There’s this intense amount of ‘feeling’ inside me that i dont even know how to process it. Is it anger? is it resentment? is it fear or is it feeling lost? i have no clue.
    So before i left work, i called my doctor to make an appointment. i think it’s time to do something about this. I have had the same feeling for the past 14 years of my life. I just know this is it, if i don’t take care of this now, it’s going to plague every job i have in the future, every relationship i have now and nothing good will come out by staying silent.

    I hope this isn’t a burden of too much sharing for you. it’s just my mind is currently numb. I am still crunching away a memo for tomorrow’s deadline. i don’t know how long i can keep going like this

    • nochnoch says:

      Hi Ru

      Not a burden at all and kudos to you for sharing your story. Speaking about it definitely helps! I hope you find some solace and a good doctor / mentor to guide you through the changes in your life to come.

      Noch Noch

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about Noch Noch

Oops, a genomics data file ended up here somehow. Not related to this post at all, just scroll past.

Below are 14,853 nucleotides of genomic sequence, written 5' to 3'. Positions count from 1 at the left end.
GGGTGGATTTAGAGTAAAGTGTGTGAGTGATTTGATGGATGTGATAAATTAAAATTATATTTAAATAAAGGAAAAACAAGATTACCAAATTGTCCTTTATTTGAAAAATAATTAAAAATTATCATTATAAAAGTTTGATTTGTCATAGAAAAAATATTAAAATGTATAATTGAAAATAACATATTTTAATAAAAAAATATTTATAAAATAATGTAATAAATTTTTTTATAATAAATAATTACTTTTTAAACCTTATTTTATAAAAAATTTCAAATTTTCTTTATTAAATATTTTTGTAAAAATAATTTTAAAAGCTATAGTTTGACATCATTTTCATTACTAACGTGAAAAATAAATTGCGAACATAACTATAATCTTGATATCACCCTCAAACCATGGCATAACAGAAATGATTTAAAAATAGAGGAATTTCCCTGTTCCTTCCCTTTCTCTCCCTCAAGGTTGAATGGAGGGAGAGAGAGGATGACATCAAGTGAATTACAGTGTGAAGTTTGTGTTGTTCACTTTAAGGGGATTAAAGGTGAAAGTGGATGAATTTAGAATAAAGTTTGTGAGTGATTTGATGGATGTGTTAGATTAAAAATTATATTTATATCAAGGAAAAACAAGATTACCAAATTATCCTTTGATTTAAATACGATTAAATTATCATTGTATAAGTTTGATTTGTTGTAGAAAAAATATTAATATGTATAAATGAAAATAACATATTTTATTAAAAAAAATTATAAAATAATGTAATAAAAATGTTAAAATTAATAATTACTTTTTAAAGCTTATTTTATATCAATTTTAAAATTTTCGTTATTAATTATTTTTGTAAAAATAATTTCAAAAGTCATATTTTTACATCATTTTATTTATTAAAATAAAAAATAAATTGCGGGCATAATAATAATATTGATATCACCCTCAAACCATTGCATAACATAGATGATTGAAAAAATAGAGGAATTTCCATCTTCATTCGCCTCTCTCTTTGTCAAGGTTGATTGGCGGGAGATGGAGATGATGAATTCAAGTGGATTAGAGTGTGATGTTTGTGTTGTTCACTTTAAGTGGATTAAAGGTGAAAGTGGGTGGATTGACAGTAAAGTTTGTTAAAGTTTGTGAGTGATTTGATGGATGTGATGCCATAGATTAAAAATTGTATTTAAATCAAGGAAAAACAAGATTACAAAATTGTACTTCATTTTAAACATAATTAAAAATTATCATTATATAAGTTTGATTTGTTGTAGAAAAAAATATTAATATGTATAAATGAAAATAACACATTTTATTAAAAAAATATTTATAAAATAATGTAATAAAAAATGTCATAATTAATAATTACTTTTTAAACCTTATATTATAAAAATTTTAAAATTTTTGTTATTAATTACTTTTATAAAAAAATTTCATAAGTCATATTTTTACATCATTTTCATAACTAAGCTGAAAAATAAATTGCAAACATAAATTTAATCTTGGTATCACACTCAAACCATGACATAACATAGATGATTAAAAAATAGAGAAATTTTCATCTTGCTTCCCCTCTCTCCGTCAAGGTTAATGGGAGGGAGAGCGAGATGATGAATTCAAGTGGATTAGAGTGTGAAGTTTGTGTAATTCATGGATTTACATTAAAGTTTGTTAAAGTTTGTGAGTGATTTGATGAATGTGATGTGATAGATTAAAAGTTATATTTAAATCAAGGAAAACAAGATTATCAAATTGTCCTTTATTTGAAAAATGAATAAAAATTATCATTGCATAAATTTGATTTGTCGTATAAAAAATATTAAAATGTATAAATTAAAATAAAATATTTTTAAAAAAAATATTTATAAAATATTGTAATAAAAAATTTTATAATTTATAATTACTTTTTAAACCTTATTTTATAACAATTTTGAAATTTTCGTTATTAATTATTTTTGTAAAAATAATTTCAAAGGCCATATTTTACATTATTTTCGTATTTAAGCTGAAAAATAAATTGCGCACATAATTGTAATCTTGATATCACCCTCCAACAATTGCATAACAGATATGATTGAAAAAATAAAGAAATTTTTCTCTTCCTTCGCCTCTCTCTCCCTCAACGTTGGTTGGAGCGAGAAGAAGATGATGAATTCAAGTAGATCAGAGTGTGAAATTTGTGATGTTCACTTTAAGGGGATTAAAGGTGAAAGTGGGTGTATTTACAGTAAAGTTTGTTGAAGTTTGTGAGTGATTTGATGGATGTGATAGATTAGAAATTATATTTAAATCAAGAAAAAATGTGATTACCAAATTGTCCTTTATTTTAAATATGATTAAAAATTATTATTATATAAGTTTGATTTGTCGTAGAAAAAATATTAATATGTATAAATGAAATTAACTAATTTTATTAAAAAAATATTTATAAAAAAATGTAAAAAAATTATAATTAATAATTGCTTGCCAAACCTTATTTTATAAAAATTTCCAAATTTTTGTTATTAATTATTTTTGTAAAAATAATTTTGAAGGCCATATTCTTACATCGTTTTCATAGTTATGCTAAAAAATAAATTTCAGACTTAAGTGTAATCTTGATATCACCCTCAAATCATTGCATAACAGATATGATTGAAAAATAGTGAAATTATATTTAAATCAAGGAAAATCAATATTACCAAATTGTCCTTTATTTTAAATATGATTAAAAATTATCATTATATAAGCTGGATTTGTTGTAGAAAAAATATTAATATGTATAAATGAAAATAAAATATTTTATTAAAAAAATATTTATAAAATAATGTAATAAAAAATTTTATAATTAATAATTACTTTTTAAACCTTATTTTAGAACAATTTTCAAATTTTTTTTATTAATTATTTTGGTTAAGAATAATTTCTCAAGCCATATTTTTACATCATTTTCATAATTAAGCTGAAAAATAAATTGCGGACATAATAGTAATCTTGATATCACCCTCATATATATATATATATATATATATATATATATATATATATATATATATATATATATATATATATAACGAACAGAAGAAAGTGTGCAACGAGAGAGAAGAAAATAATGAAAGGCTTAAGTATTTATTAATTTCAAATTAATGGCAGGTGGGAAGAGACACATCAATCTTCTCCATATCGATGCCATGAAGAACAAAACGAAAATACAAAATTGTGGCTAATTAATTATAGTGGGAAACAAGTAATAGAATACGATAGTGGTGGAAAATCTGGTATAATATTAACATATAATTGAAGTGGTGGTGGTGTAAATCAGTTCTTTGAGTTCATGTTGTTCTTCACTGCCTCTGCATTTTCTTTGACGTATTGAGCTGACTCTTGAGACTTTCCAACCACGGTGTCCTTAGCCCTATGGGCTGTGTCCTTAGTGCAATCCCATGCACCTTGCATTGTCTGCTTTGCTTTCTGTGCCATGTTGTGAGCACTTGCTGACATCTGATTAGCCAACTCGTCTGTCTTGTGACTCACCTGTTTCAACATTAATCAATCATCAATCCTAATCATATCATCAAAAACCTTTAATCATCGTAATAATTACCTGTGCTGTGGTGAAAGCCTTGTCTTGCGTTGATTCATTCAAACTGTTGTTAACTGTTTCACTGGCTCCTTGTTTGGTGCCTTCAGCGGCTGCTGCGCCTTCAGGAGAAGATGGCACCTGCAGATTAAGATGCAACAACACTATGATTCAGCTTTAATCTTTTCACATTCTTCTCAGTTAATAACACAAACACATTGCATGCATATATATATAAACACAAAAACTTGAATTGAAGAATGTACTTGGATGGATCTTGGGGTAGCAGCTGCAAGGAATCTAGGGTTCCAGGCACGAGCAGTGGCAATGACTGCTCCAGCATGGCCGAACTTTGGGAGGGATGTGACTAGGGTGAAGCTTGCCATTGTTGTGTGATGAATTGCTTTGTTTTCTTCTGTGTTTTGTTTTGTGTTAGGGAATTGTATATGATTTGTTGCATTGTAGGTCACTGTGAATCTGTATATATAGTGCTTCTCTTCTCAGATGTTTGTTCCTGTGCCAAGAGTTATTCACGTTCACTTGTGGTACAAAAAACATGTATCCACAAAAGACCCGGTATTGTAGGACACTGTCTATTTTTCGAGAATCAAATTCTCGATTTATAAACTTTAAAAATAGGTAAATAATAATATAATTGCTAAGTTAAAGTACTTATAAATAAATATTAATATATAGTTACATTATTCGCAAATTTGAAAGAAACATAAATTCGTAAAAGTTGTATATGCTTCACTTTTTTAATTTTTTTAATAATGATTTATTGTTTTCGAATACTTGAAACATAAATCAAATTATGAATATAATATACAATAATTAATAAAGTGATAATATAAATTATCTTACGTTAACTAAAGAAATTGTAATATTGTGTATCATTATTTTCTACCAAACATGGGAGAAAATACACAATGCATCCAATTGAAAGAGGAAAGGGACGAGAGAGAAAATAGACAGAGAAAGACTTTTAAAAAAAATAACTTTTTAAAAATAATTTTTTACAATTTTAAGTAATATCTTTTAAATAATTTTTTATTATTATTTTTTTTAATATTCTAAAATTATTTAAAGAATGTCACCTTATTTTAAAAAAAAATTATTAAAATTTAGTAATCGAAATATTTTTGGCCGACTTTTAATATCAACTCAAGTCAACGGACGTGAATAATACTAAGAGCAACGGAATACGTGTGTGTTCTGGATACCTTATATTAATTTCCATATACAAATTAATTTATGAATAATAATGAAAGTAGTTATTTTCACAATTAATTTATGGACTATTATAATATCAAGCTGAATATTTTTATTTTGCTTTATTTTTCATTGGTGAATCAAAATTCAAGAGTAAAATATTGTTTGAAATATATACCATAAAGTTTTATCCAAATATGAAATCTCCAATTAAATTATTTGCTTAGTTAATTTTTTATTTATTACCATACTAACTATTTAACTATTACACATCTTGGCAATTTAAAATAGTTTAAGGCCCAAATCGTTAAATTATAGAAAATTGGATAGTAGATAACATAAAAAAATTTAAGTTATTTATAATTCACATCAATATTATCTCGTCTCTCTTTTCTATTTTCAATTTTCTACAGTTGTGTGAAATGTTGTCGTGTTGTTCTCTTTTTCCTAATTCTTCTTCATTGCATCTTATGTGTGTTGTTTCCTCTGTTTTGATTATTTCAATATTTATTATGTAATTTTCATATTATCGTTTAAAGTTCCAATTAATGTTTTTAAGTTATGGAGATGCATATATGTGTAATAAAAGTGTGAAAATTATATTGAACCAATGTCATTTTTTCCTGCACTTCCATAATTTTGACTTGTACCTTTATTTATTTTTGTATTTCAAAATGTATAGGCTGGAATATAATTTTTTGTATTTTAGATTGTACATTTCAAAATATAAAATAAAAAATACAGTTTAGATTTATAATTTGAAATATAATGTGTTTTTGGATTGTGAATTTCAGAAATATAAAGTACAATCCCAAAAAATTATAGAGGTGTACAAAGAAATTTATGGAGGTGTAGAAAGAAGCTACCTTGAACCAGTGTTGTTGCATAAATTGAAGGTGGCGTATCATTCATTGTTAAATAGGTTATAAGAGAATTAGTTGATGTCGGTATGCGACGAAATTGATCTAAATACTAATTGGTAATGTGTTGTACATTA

Enoch Li, (pen name: Noch Noch) is born and raised in Hong Kong and Australia. She has also studied / worked / lived in the US, France, UK, Japan, The Netherlands, China, and has travelled to more than 40 countries. She loves travelling and her curiosity in foreign cultures and languages has led her to enjoy her life as an international executive in the banking & finance industry. However, she was forced to take time off work in 2010 due to her illnesses and after spending time in recovery, cooking, practising Chinese calligraphy, reading and writing – in short, learning to take care of herself and letting out the residual work stress, she has transitioned into a Play Consultant for corporates interested in creative change management and employee well-being using the psychology of playfulness.